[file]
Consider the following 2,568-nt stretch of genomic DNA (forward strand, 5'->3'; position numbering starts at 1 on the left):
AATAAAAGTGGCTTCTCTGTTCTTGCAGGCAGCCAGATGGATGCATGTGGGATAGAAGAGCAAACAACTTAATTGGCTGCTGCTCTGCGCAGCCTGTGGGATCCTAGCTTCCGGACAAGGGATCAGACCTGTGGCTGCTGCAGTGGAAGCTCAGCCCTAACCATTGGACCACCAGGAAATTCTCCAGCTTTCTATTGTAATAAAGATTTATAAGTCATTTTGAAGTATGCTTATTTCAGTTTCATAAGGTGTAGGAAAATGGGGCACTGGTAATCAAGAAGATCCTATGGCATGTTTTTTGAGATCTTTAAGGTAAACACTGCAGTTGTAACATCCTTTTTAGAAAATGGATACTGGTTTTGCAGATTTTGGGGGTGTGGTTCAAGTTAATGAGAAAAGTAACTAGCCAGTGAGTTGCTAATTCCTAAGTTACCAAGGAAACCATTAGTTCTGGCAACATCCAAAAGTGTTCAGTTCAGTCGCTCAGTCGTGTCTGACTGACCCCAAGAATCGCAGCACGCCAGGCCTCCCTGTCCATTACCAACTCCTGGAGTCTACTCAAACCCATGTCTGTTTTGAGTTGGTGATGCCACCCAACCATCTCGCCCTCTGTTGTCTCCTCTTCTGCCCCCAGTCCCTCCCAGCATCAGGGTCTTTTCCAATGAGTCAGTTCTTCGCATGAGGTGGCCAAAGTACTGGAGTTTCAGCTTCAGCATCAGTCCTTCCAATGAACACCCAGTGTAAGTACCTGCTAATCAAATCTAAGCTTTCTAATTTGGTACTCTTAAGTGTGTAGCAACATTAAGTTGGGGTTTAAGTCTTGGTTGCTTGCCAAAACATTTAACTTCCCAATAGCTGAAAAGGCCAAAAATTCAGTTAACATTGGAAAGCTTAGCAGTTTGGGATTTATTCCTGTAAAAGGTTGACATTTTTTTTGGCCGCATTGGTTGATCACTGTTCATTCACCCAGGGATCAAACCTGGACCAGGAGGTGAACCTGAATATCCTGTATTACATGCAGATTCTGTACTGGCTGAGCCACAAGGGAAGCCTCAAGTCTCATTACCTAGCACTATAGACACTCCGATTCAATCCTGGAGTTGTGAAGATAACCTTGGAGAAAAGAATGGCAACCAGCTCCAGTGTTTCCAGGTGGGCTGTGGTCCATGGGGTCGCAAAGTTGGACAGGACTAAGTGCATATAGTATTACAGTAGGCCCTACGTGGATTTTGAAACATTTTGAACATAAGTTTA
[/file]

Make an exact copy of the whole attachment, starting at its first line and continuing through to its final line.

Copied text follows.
Consider the following 2,568-nt stretch of genomic DNA (forward strand, 5'->3'; position numbering starts at 1 on the left):
AATAAAAGTGGCTTCTCTGTTCTTGCAGGCAGCCAGATGGATGCATGTGGGATAGAAGAGCAAACAACTTAATTGGCTGCTGCTCTGCGCAGCCTGTGGGATCCTAGCTTCCGGACAAGGGATCAGACCTGTGGCTGCTGCAGTGGAAGCTCAGCCCTAACCATTGGACCACCAGGAAATTCTCCAGCTTTCTATTGTAATAAAGATTTATAAGTCATTTTGAAGTATGCTTATTTCAGTTTCATAAGGTGTAGGAAAATGGGGCACTGGTAATCAAGAAGATCCTATGGCATGTTTTTTGAGATCTTTAAGGTAAACACTGCAGTTGTAACATCCTTTTTAGAAAATGGATACTGGTTTTGCAGATTTTGGGGGTGTGGTTCAAGTTAATGAGAAAAGTAACTAGCCAGTGAGTTGCTAATTCCTAAGTTACCAAGGAAACCATTAGTTCTGGCAACATCCAAAAGTGTTCAGTTCAGTCGCTCAGTCGTGTCTGACTGACCCCAAGAATCGCAGCACGCCAGGCCTCCCTGTCCATTACCAACTCCTGGAGTCTACTCAAACCCATGTCTGTTTTGAGTTGGTGATGCCACCCAACCATCTCGCCCTCTGTTGTCTCCTCTTCTGCCCCCAGTCCCTCCCAGCATCAGGGTCTTTTCCAATGAGTCAGTTCTTCGCATGAGGTGGCCAAAGTACTGGAGTTTCAGCTTCAGCATCAGTCCTTCCAATGAACACCCAGTGTAAGTACCTGCTAATCAAATCTAAGCTTTCTAATTTGGTACTCTTAAGTGTGTAGCAACATTAAGTTGGGGTTTAAGTCTTGGTTGCTTGCCAAAACATTTAACTTCCCAATAGCTGAAAAGGCCAAAAATTCAGTTAACATTGGAAAGCTTAGCAGTTTGGGATTTATTCCTGTAAAAGGTTGACATTTTTTTTGGCCGCATTGGTTGATCACTGTTCATTCACCCAGGGATCAAACCTGGACCAGGAGGTGAACCTGAATATCCTGTATTACATGCAGATTCTGTACTGGCTGAGCCACAAGGGAAGCCTCAAGTCTCATTACCTAGCACTATAGACACTCCGATTCAATCCTGGAGTTGTGAAGATAACCTTGGAGAAAAGAATGGCAACCAGCTCCAGTGTTTCCAGGTGGGCTGTGGTCCATGGGGTCGCAAAGTTGGACAGGACTAAGTGCATATAGTATTACAGTAGGCCCTACGTGGATTTTGAAACATTTTGAACATAAGTTTA